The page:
Sunday, November 9, 2008

What can we do as librarians to help?

Thomas Jefferson said of information, "Information is the currency of democracy." As librarians we must promote this idea in any way we can including educating people so that they are Information literate. Some ways in which we can do so are by offering resources to educators (of all grades/levels-early intervention is key) and our patrons, which includes passing out helpful brochures and conducting workshops. Humes (2002-2004) stated, " The goal is to prepare students early on to "learn how to learn" and carry these skills into other areas of their lives so that they can be independent seekers and consumers of information throughout their lives."The Library Instruction Round Table (LIRT)- a roundtable of the ALA, advocates for "library instruction and information literacy as a part of lifelong learning. LIRT supports librarians engaged in library instruction and information literacy in all types of libraries." They have many resources for educators and librarians which would be useful. Visit them at : The Detroit Public Library (as do a lot of other libraries) offers several free public access workshops for using the internet. These include workshops on how to conduct searches in the catalog or on the web and how to find jobs. For descriptions and schedule, see: The Florida International University Libraries developed a selective bibliography on information literacy. Check it out : There are also other organizations which have created selective bibliographies as well; the ALA is of course one of them. These are just a small number of the organizations/associations in which plenty of relevanet and useful sources are available to librarians and eucactors and students. We can pass this information out in pamphlets or we can direct individuals/patrons to certain websites or organiztions which help give them tips or hands-on training for becoming information literate. In addition to this we, as librarians or educators, can opt to implement specific models such as the Big6 (see: ) in teaching information literacy. As mentioned libraries can also conduct free or low cost workshops as well.

Do you think that passing out pamphlets which contain selected bibliogrpahies on information literacy for the general public/college students is appropraite and useful? Or should those only be for the librarians to use as catalysts in teaching Information literacy ?

As a librarian what approach would you take to teach information literacy?

Do you think that Librarians have an equal role in teaching information literacy or is it the main responsibility of teachers to do so?


Library instruction Round Table. (October 9,2008.) Retrieved Novemeber 02,2008, from,

Humes, B. (2004). Understanding Information Literacy. Retrieved November 9,2008,from,

The Big 6 Information & Technology Skills for Student Achievement. (2008.) Retrieved November 1,2008, from,

Technology, Literacy, and Career Center. (2006) Retrieved October 31, 2008, from,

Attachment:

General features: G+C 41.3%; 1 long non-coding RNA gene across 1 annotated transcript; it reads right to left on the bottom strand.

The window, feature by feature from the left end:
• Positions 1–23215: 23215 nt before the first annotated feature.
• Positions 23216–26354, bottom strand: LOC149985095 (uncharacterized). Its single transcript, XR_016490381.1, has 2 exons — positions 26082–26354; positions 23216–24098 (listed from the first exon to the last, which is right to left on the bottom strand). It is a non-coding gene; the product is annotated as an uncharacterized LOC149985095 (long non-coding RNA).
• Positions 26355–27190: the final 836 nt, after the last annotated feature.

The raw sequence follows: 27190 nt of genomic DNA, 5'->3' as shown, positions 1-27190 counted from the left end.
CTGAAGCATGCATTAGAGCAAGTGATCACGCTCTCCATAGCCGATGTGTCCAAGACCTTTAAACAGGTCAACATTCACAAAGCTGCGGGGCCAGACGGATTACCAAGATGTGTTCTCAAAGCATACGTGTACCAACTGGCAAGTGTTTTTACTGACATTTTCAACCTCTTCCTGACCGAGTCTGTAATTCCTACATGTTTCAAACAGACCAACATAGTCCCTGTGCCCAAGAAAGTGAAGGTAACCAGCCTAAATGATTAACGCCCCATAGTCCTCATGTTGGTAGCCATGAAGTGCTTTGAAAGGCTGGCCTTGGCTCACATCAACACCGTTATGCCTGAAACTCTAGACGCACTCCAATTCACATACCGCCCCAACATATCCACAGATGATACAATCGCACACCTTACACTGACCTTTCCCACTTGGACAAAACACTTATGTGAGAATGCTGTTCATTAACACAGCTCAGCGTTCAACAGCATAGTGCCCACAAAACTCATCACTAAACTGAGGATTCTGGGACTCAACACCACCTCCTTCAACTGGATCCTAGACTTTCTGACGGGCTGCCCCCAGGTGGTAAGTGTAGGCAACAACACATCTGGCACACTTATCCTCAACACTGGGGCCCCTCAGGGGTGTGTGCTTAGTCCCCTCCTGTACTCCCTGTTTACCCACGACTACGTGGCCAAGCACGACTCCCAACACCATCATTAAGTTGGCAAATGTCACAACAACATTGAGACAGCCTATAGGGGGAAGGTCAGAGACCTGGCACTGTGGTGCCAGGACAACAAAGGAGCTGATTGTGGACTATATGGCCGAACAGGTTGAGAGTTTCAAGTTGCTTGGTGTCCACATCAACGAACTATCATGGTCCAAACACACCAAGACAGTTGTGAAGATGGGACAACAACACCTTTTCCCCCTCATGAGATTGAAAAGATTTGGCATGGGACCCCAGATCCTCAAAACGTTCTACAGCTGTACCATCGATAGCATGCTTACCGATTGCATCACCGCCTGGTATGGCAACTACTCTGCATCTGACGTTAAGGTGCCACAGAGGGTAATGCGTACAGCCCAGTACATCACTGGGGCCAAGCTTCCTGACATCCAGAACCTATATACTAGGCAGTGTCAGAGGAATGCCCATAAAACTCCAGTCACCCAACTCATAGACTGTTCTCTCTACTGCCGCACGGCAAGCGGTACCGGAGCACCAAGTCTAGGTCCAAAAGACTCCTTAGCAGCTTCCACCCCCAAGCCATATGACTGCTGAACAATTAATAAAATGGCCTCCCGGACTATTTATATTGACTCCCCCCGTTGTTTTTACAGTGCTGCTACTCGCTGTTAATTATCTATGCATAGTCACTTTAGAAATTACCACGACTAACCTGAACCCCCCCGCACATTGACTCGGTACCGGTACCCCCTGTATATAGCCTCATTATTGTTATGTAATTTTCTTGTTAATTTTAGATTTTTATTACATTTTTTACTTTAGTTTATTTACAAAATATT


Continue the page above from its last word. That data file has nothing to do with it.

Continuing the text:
Liz Drewek said...

I think it is important for librarians to help their patrons utilize the Internet in such a way that they are getting accurate information. In addition to reviewing and critiquing print resources that the library has or is interested in purchasing, I believe it is the job of librarians to review and critique websites. Providing pamphlets or pages on the library website that lists credible, accurate, and reliable websites that patrons can visit to find information is one way to ensure that they are getting the right answers to their questions. While this may not exaclty be teaching them information literacy, it will at least provide them with correct information which is all some people want. You cannot force a person to learn how to use a database or how to evaluate resources, but you can provide them with the best resources you have found. There are some people who simply want the right answer, they do not want to know how to get it themselves.

To teach patrons information literacy, another idea would be to provide a link on the page listing reliable, librarian reviewed websites that tells patrons how to evaluate the websites they are on. Teach them how to check for authors, when they were posted, any affiliations, and everything else that goes into reviewing a resource. This would be a valuable resource for teachers of all levels as well as public librarians who are helping both with homework and with questions from adults. Actually instructing groups of people is a wonderful idea but you have to understand that there will be people who can't/wont come so providing this information to them in another way helps to reach patrons and increase their information literacy.

Nate Palmer said...

It is important for libraries to be involved in information literacy. As for the style and means of sharing this information it depends upon the community in which the library is located. Librarians, have the ability to evaluate websites and other resources and compile that information into pathfinders for patrons to use. Brochures and pamphlets can be used as a catalyst, for the patron. It will depend upon the subject. For example, the library may have a pathfinder that gives basic information on tax forms, but they may have a disclaimer somewhere that would tell the patron for more in depths questions see a tax accountant. Other information the library might be able to provide more in depth help with, such as local history information.